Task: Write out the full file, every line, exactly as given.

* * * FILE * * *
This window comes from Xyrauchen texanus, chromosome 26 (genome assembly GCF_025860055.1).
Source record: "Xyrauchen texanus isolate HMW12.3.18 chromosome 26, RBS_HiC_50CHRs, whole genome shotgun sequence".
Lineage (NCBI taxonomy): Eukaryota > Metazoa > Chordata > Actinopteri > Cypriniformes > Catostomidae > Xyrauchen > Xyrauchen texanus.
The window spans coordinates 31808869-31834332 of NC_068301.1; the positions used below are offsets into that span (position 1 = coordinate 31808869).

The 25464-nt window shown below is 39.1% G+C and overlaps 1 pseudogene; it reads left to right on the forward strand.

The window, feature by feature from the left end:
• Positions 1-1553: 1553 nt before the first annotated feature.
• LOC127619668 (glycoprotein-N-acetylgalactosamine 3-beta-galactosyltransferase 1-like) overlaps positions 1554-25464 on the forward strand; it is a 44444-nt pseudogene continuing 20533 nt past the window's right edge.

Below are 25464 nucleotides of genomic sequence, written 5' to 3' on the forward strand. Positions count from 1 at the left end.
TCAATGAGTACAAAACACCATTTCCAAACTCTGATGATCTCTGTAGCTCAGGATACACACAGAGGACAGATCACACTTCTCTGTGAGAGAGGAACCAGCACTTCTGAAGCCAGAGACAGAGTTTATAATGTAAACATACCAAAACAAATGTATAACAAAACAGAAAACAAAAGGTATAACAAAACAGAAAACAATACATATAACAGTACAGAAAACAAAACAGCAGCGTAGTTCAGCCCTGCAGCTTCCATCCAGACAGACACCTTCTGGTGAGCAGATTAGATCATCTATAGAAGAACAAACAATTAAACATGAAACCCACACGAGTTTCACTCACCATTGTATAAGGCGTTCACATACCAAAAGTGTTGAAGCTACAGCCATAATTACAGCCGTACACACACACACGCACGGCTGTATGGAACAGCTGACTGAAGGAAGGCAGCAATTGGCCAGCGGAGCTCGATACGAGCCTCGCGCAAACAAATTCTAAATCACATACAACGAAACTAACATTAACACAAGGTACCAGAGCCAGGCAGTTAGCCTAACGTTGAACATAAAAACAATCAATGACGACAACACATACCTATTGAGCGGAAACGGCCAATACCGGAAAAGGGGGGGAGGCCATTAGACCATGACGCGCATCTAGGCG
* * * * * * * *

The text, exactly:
This window comes from Xyrauchen texanus, chromosome 26 (genome assembly GCF_025860055.1).
Source record: "Xyrauchen texanus isolate HMW12.3.18 chromosome 26, RBS_HiC_50CHRs, whole genome shotgun sequence".
Lineage (NCBI taxonomy): Eukaryota > Metazoa > Chordata > Actinopteri > Cypriniformes > Catostomidae > Xyrauchen > Xyrauchen texanus.
The window spans coordinates 31808869-31834332 of NC_068301.1; the positions used below are offsets into that span (position 1 = coordinate 31808869).

The 25464-nt window shown below is 39.1% G+C and overlaps 1 pseudogene; it reads left to right on the forward strand.

The window, feature by feature from the left end:
• Positions 1-1553: 1553 nt before the first annotated feature.
• LOC127619668 (glycoprotein-N-acetylgalactosamine 3-beta-galactosyltransferase 1-like) overlaps positions 1554-25464 on the forward strand; it is a 44444-nt pseudogene continuing 20533 nt past the window's right edge.

Below are 25464 nucleotides of genomic sequence, written 5' to 3' on the forward strand. Positions count from 1 at the left end.
TCAATGAGTACAAAACACCATTTCCAAACTCTGATGATCTCTGTAGCTCAGGATACACACAGAGGACAGATCACACTTCTCTGTGAGAGAGGAACCAGCACTTCTGAAGCCAGAGACAGAGTTTATAATGTAAACATACCAAAACAAATGTATAACAAAACAGAAAACAAAAGGTATAACAAAACAGAAAACAATACATATAACAGTACAGAAAACAAAACAGCAGCGTAGTTCAGCCCTGCAGCTTCCATCCAGACAGACACCTTCTGGTGAGCAGATTAGATCATCTATAGAAGAACAAACAATTAAACATGAAACCCACACGAGTTTCACTCACCATTGTATAAGGCGTTCACATACCAAAAGTGTTGAAGCTACAGCCATAATTACAGCCGTACACACACACACGCACGGCTGTATGGAACAGCTGACTGAAGGAAGGCAGCAATTGGCCAGCGGAGCTCGATACGAGCCTCGCGCAAACAAATTCTAAATCACATACAACGAAACTAACATTAACACAAGGTACCAGAGCCAGGCAGTTAGCCTAACGTTGAACATAAAAACAATCAATGACGACAACACATACCTATTGAGCGGAAACGGCCAATACCGGAAAAGGGGGGGAGGCCATTAGACCATGACGCGCATCTAGGCG